Wednesday, March 19, 2008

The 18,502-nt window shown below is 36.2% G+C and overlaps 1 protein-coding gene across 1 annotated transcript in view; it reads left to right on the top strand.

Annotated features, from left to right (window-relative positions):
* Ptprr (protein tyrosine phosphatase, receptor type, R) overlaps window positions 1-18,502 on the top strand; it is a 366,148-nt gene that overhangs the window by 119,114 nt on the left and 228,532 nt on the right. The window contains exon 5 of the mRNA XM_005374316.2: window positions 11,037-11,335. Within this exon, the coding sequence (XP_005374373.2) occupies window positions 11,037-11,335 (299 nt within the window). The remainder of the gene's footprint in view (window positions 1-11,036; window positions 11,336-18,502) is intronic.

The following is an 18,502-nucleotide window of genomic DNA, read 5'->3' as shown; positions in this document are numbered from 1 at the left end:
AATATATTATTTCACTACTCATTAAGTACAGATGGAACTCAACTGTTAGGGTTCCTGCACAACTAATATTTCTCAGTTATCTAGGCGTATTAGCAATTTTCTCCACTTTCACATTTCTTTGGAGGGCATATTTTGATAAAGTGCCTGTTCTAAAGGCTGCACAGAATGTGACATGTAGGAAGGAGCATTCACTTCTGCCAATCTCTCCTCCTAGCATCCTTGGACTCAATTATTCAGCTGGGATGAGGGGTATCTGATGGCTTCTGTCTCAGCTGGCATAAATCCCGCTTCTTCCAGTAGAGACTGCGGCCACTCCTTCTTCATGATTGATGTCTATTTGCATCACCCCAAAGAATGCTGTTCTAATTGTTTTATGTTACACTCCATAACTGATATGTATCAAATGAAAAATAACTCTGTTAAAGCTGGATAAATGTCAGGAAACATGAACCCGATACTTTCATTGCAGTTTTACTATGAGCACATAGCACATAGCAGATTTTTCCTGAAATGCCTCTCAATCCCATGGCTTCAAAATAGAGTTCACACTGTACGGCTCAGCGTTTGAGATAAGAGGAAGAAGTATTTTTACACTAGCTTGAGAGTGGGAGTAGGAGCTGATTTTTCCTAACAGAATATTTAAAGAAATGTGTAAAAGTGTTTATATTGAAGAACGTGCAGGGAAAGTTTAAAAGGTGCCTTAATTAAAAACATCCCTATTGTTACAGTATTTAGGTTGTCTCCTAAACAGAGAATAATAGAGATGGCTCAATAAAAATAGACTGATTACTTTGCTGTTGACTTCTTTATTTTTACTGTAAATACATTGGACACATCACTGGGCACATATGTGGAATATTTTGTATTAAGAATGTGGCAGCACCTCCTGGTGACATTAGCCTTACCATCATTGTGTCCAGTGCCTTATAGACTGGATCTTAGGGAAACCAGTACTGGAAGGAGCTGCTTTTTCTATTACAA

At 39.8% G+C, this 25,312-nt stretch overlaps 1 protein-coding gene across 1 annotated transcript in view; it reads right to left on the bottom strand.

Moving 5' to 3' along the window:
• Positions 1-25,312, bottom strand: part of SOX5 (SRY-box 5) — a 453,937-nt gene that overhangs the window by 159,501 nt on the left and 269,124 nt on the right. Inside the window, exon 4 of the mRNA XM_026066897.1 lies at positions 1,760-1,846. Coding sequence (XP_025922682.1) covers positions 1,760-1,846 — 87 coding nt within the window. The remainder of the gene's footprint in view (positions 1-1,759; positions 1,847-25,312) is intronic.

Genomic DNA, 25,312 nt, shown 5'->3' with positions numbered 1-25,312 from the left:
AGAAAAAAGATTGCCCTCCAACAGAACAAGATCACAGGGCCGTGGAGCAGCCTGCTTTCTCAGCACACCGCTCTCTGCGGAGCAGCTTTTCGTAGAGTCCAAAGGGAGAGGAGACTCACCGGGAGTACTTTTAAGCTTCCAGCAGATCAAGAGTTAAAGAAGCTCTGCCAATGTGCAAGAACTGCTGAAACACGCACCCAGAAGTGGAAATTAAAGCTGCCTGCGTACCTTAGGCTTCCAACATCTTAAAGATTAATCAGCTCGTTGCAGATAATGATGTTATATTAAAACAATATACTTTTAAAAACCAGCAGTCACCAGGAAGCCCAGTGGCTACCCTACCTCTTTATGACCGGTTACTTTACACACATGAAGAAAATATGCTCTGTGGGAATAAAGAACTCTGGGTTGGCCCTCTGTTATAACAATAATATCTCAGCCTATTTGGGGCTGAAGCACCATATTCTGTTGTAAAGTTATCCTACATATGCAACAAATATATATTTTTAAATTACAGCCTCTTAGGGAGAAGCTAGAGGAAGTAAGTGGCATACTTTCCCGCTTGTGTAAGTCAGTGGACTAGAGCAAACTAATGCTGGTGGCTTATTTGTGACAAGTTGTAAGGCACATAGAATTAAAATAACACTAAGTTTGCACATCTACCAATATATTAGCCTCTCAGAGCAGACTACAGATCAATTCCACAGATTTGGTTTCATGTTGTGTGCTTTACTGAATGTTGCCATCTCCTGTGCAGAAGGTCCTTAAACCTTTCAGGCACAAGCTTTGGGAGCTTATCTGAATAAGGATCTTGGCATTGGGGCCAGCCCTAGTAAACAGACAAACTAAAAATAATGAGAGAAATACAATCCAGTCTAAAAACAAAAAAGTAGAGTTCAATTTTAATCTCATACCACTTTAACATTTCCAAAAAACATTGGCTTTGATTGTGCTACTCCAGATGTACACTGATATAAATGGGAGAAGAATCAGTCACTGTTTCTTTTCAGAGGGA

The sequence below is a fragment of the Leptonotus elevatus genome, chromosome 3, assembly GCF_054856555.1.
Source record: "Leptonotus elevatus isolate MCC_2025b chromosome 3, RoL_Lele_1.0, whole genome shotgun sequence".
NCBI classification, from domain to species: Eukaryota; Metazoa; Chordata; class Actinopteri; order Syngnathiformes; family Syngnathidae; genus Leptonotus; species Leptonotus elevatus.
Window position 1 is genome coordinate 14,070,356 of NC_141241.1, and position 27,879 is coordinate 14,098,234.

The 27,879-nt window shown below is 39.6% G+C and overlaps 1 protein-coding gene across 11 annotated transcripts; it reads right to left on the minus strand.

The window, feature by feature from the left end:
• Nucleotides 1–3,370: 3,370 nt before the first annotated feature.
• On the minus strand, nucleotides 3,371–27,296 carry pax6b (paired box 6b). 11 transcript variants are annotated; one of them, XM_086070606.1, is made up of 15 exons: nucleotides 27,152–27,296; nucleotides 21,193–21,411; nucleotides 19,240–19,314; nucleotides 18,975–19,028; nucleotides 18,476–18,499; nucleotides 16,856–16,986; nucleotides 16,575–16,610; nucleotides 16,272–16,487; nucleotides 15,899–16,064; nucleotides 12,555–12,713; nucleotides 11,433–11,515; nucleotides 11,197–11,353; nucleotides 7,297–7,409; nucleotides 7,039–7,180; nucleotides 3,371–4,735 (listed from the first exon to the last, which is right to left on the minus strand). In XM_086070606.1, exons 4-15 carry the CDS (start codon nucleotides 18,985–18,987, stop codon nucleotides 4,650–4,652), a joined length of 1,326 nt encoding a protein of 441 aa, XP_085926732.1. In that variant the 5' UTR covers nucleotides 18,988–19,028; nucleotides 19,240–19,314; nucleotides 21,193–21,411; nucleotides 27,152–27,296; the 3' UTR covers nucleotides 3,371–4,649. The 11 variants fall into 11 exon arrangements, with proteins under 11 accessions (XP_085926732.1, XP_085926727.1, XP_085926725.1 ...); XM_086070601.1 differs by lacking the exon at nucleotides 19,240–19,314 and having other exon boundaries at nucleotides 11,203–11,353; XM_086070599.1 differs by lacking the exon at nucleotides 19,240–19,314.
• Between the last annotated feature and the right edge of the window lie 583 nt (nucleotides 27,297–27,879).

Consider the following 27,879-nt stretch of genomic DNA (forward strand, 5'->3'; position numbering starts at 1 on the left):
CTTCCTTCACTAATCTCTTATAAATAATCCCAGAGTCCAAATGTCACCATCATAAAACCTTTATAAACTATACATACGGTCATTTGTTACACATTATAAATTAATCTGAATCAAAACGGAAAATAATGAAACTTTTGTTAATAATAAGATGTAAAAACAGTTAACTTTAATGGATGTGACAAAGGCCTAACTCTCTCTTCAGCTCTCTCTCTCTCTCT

To metronome, or not to metronome? Is there a question? Everyone thinks he has great meter. Well, this thing will test you, prove you're wrong, then help you get better. For the last three months I've been working on one of the most difficult drum pieces I've ever tried to learn and this humble little appliance has been an invaluable assistant/slave driver the whole time. Actually, I use a pair of isolation headphones with a built in metronome, but that's beside the point. The salient bit here is: this tool will help you improve. Here are a couple of things to try with your little clicky friend. Set it to play a quarter note and solo against it. Then set it to play a half note and solo against it. Then set it to play a whole note and solo against it. Next, set it to play a quarter note and solo against it, but play so that the click is on your "e", "and", or "a". Next, imagine your telephone number is a string of note groupings, i.e. 737-4279 (by the way that's not my number so don't call it). Set your metronome to play a slow quarter note and play those groups against it as tuplets. That number would be: septuplet, triplet, septuplet, quadruplet, duplet, septuplet, novuplet. 'Taint easy my friend. Okay, one more thing. Any clock with a second hand is a great metronome. Of course you're stuck playing at 60 bpm or 120, but who cares? It's still a great way to waste time at work.

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